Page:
The domestic cat is a member of the Felidae, a family that had a common ancestor about 10–15 million years ago.[45] The genus Felis diverged from the Felidae around 6–7 million years ago.[46] Members of this genus include the jungle cat (F. chaus), European wildcat (F. silvestris), African wildcat (F. lybica), Chinese mountain cat (F. bieti), sand cat (F. margarita) and black-footed cat (F. nigripes).[47] Results of phylogenetic research confirm that these wild Felis species evolved through sympatric or parapatric speciation, whereas the domestic cat evolved through artificial selection.[48]
Another unusual feature is that the cat cannot produce taurine,[note 1] with a deficiency in this nutrient causing macular degeneration, wherein the cat's retina slowly breaks down, causing irreversible blindness.[103] This is due to the hepatic activity of cystinesulfinic acid decarboxylase being low in cats. This limits the ability of cats to biosynthesize the taurine they need from its precursor, the amino acid cysteine, which ultimately results in inadequate taurine production needed for normal function. Deficiencies in taurine result in compensated function of feline cardiovascular and reproductive systems. These abnormalities can also be accompanied by developmental issues in the central nervous system along with degeneration of the retina.[118]
We are supported by the entire team at Atlas Games, including, especially, Michelle Nephew, the co-owner of the company who, along with her wonderful children, discovered the joys of Magical Kitties at Con of the North all those years ago. Our grateful thanks, too, for all of the friends, fans, and playtesters who’ve also done so much to make this edition of Magical Kitties Save the Day a reality.
Vitamin D3 is a dietary requirement for cats as they lack the ability to synthesize vitamin D3 from sunlight.[123] Cats obtain high levels of the enzyme 7-dehydrocholestrol delta 7 reductase which causes immediate conversion of vitamin D3 from sunlight to 7-dehydrocholesterol.[124] This fat soluble vitamin is required in cats for bone formation through the promotion of calcium retention, along with nerve and muscle control through absorption of calcium and phosphorus.[124]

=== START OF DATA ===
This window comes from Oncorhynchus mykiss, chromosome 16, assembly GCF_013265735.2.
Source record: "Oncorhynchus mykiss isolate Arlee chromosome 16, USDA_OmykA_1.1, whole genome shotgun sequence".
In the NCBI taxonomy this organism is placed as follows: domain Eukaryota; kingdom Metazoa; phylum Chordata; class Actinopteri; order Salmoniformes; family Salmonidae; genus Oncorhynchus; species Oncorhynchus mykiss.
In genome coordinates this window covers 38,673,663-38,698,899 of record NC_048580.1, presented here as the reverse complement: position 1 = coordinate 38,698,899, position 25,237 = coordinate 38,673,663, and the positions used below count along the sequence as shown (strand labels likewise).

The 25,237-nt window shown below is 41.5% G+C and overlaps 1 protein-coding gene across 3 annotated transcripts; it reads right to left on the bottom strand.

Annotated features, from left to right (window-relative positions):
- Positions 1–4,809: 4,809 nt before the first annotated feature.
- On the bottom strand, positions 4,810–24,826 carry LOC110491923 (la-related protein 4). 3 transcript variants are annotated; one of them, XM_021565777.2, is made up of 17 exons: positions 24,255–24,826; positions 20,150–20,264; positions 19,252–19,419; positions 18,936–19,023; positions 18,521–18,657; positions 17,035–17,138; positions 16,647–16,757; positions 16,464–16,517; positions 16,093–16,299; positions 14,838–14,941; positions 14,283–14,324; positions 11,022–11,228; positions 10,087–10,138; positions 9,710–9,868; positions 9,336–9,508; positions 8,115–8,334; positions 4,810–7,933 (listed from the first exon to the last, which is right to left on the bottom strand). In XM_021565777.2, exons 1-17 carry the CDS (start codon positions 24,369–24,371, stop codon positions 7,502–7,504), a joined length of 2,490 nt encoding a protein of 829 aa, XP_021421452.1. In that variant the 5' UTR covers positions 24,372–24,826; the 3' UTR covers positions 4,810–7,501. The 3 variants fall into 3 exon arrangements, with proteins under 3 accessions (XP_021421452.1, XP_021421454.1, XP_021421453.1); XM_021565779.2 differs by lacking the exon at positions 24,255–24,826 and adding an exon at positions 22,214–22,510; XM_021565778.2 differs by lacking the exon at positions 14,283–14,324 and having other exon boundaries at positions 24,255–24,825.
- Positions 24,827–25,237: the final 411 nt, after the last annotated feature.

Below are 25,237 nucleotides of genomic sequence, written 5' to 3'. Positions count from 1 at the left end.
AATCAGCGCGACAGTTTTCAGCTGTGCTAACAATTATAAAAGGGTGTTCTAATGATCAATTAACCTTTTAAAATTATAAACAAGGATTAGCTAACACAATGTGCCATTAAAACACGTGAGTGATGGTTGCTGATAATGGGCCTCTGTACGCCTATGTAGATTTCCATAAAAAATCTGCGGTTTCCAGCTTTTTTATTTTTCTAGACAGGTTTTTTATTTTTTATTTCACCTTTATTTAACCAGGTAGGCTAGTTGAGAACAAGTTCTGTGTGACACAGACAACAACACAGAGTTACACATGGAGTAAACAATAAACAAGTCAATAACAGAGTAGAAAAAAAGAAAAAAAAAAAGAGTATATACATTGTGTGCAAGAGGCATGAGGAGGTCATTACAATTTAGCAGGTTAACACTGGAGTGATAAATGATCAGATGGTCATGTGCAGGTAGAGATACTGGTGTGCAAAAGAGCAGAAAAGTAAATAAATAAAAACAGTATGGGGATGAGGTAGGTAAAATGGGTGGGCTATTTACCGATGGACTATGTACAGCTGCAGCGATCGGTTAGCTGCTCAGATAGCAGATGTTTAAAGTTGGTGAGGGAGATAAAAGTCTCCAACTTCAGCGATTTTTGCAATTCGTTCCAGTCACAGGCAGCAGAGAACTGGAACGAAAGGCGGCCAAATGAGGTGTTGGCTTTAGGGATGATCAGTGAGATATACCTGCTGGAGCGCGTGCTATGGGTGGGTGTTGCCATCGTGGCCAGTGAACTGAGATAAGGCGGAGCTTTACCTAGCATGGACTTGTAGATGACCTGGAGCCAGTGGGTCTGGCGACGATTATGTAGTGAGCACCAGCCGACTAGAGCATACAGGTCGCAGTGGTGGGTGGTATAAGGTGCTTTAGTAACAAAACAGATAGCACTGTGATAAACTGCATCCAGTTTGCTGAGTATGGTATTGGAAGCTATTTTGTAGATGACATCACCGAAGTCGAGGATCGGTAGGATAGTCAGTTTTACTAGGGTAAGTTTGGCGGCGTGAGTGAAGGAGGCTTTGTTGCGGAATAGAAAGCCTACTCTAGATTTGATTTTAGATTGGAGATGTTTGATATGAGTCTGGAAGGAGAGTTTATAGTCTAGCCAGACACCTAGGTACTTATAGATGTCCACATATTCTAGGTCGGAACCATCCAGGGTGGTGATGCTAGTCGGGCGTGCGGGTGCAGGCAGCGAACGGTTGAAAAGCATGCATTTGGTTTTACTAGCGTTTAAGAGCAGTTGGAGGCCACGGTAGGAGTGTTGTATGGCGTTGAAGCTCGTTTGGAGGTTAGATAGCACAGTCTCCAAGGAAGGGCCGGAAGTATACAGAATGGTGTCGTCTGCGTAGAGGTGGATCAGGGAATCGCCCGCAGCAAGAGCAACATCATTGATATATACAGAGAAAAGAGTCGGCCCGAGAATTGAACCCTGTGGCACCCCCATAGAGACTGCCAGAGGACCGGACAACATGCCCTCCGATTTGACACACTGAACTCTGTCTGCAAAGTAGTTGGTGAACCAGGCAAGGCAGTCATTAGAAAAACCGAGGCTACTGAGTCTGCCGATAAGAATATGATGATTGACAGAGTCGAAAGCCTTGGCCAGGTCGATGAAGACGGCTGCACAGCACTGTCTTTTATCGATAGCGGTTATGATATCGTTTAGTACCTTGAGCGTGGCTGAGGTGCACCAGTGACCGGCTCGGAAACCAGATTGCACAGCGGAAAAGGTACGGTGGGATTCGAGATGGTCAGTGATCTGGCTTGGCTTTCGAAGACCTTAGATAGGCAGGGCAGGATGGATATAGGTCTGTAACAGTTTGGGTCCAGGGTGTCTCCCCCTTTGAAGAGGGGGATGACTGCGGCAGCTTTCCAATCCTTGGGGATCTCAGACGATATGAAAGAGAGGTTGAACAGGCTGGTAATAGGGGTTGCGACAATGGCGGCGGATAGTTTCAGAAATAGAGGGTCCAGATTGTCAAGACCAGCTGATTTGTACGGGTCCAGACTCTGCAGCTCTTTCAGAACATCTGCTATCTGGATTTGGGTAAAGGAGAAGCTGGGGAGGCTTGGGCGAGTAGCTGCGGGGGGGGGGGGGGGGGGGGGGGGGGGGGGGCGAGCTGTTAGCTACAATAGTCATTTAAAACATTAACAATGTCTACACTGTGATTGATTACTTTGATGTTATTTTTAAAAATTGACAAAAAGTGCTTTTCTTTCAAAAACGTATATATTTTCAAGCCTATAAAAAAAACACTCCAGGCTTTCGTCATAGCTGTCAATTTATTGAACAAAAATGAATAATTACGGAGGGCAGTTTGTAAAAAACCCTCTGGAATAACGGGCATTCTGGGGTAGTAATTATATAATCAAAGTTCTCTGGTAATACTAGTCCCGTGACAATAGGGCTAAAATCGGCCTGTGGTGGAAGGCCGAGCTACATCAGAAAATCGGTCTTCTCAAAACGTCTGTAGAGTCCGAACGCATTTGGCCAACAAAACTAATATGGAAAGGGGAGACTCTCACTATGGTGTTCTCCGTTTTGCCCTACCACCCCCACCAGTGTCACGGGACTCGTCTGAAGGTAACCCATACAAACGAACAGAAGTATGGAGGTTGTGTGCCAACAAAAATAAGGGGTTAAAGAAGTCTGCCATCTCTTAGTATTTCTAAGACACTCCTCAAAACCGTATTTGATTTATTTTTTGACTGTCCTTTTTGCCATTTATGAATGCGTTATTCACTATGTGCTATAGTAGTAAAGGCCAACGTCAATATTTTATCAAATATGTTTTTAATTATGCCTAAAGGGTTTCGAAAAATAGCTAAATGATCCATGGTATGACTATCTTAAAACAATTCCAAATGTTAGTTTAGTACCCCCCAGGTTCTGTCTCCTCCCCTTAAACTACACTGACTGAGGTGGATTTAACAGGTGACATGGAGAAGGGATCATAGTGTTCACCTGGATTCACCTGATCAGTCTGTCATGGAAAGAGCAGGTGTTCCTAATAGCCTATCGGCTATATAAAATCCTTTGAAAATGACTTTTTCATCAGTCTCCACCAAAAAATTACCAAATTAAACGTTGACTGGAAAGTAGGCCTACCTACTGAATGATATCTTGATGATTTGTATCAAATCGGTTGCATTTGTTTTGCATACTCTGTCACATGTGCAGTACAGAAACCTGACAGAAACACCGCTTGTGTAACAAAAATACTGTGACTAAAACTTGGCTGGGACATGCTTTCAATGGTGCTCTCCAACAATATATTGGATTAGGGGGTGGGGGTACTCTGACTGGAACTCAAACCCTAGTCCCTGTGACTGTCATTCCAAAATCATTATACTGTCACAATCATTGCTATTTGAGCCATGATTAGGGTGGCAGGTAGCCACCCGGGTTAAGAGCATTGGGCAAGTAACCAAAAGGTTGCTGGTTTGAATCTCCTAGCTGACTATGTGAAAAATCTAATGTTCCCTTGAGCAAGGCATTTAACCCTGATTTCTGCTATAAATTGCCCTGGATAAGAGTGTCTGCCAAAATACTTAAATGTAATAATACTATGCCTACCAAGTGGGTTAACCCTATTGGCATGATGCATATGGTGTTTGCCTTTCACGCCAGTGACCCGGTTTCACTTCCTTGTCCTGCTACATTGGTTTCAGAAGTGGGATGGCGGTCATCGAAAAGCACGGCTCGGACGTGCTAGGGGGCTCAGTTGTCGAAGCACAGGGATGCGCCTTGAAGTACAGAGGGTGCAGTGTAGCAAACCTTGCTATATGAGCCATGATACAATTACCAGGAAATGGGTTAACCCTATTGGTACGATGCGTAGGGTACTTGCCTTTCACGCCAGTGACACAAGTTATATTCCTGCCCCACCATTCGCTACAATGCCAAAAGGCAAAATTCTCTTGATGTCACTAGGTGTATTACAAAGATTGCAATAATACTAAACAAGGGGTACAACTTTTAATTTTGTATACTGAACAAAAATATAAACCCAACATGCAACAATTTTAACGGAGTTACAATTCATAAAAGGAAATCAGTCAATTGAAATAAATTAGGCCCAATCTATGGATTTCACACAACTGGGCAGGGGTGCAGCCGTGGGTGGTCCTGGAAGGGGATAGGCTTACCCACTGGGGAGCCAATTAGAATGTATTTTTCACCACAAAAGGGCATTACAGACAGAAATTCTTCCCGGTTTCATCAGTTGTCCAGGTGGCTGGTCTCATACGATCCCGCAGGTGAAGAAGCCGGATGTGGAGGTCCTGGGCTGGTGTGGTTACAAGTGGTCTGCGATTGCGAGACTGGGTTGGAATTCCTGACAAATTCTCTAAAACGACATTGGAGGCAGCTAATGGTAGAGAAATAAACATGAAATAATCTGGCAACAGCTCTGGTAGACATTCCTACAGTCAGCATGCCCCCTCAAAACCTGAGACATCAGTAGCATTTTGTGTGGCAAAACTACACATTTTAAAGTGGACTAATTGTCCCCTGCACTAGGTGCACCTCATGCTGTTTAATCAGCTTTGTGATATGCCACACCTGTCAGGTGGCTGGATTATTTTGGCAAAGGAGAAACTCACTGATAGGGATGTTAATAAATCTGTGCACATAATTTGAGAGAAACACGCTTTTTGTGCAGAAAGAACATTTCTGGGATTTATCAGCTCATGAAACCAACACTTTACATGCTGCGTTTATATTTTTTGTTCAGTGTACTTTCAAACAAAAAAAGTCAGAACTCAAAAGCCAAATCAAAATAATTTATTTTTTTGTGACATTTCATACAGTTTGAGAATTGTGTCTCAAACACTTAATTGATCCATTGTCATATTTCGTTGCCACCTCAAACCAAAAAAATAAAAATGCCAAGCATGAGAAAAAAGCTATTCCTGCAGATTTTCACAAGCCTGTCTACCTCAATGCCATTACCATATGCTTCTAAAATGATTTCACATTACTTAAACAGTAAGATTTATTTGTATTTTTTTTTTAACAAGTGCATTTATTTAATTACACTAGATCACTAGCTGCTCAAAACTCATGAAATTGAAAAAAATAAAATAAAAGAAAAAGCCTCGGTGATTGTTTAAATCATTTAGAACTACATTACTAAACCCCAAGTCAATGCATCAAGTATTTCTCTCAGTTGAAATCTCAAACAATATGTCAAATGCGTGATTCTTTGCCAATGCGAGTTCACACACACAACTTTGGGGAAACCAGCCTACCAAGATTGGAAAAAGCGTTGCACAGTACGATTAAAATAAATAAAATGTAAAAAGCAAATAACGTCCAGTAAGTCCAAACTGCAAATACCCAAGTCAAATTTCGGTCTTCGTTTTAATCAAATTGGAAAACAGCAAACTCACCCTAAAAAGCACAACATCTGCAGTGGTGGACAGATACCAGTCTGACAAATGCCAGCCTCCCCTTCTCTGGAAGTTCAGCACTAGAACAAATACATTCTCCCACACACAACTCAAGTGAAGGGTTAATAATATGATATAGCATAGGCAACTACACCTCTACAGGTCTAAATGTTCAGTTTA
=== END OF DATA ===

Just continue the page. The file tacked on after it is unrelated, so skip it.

The musical also features an unusual amount of "group-description" numbers. According to musicologist Jessica Sternfeld, such numbers are usually relegated to the prologue and nothing more, as seen in "Another Op'nin', Another Show" from Kiss Me, Kate and "Tradition" from Fiddler on the Roof. Cats on the other hand features four Jellicle-defining songs: "Jellicle Songs for Jellicle Cats", "The Naming of Cats", "The Jellicle Ball" and "The Ad-Dressing of Cats". These numbers allow the cats to celebrate their tribe and species as a whole, in between the ones that celebrate individual members.[80]
Cats is based on T. S. Eliot's 1939 poetry book Old Possum's Book of Practical Cats, with the songs in the musical consisting of Eliot's verse set to music by Andrew Lloyd Webber.[1] The musical is unusual in terms of its construction; along with Eliot's poems, music and dance are the main focus of the show at the expense of a traditional narrative structure.[2] Musicologists William Everett and Paul Laird described Cats as "combining elements of the revue and concept musical".[3] The plot centres on a tribe of cats called the Jellicles, as they come together at the annual Jellicle Ball to decide which one of them will ascend to the Heaviside Layer (their version of heaven) and be reborn into a new life.[4] The bulk of the musical consists of the different contenders being introduced, either by themselves or by other cats.[5]

To keep up with your kitten’s appetite, you’ll want to establish a daily feeding routine. The best way to ensure that you’re not under or over-feeding your kitten is to consult with you veterinarian about how much and how often to feed. At 3 to 6 moths of age, most vets recommend feeding your kitten three times a day. Once he’s reached six months, you can scale it back to twice a day. Keep stocking your pantry with kitten food until your baby reaches adulthood, 9 to12 months old. In addition, don’t forget to keep his water bowl fresh and filled at all times. But hold the milk. Contrary to popular belief, milk is not nutritionally sufficient for kittens and can give them diarrhea.